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Garth Brown |

Despite the title of this post, no, I didn't go so far as to require all my food be cooked by wood. Modern stoves are convenient and time-saving and believe it or not, I do plan to do things other than feed myself this year. Yesterday, while chopping several lunches worth of roots to roast, I wondered how many hours I'm going to engage in that task during 2015. I think the answer is, "a lot". A lot of hours is a precise amount that means more than a little but less than a ton, at least in my vocabulary. I ate more root vegetables than most people before starting this project. Now I eat way, way more than anyone I know, except for Garth. He probably eats even more roots than I do since he is a little heavier. Cutting, splitting, stacking, and burning firewood is a mandatory task that also consumes a lot of hours here at Cairncrest Farm. I wonder whether I will spend more hours chopping roots or chopping firewood this year?

Cold winters impose heating demands on all but the newest and most perfectly designed buildings. The most logical source of heat for the rural house with an acre or more of land is wood, assuming one is willing to put in the labor to get said heat.

By far the most critical step to getting heat out of wood is to get it dry. I am by no means perfect on this front, but this year I'm resolved to get a full year ahead in my wood-cutting so I can have a good size stockpile of dry wood. Leaving wood cut and/or split in an uncovered pile will not dry it out very well in the northeast. So "seasoned wood" is not synonymous with "dry wood" though some people try to pass it off as such. It rains too much and too consistently to count on an outdoor pile of wood to actually dry out. Just as a guess, but I'd expect to have to get well west of the Mississippi river before that technique would work on a regular basis. Wood absorbs water almost as readily as it sheds it, so even if a good long hot spell dries out a pile, all it takes is a few weeks of high humidity with some rain showers to put most of the moisture back into the firewood. I still don't have a full stacking system/situation here that I'm proud of, but the photo below shows how I store a few cords each year - on the porch.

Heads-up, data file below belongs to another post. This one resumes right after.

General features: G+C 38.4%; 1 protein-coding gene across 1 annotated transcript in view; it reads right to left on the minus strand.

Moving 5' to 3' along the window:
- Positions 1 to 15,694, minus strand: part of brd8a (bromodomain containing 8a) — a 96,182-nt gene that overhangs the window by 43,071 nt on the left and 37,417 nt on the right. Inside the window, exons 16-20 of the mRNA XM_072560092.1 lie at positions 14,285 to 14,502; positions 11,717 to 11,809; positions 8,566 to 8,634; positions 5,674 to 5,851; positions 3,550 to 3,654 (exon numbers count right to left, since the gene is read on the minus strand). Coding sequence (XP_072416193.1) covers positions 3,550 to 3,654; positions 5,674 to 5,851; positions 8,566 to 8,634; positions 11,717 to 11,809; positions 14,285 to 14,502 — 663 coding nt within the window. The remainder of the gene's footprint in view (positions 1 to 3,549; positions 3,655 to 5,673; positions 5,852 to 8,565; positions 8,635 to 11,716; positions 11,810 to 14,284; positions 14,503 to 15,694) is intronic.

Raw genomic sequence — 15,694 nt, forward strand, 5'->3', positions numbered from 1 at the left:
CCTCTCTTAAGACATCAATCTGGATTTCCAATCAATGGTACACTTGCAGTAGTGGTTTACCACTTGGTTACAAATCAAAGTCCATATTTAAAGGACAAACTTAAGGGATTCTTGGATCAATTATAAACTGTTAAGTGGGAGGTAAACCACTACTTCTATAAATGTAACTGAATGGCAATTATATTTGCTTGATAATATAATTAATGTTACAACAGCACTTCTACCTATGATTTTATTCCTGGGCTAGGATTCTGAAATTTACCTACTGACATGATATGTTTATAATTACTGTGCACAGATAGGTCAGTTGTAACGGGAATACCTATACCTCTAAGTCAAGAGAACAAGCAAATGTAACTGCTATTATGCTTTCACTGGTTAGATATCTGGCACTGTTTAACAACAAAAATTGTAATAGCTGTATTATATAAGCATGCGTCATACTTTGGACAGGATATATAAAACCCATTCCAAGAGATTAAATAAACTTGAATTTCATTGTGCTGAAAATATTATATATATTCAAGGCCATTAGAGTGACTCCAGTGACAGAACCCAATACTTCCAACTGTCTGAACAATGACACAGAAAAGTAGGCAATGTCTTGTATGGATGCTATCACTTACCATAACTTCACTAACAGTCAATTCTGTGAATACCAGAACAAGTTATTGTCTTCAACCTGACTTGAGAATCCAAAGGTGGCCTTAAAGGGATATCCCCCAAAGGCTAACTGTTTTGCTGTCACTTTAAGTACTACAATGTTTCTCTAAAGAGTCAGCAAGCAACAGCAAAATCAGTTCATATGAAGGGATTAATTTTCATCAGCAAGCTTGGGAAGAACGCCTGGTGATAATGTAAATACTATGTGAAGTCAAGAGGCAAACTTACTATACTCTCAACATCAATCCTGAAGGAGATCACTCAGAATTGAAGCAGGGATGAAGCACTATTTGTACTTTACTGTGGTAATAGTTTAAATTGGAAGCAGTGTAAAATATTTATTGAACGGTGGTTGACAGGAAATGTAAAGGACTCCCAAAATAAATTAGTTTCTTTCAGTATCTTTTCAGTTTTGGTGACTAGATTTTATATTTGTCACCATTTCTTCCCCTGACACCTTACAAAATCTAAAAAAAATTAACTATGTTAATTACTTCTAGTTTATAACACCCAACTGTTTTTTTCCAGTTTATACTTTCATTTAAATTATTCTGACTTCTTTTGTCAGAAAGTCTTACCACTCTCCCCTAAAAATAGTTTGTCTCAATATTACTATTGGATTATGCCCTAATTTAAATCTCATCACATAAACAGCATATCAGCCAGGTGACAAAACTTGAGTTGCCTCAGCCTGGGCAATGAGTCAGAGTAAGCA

The porch posts make for really easy stacking too. When I terminate a stack without the luxury of a post, I make a cross-hatched pattern to buttress the end. Saving the squarer logs for the end stack makes for a more stable stack. Also, I like to build the end part and the whole wall upward at about the same rate. Going high with the cross-hatched end before there is a load of wood against it is weaker.

The best firewood I have on my land is sugar maple. Dense wood, as sugar maple is, has more BTUs per volume and thus more heat for each chunk I split out. This year I'm burning a lot of sugar maple because our neighbors gave us a huge tree in exchange for my labor removing it. I'm also burning a bunch of white ash, some willow, box alder, and black cherry.

Edmund Brown

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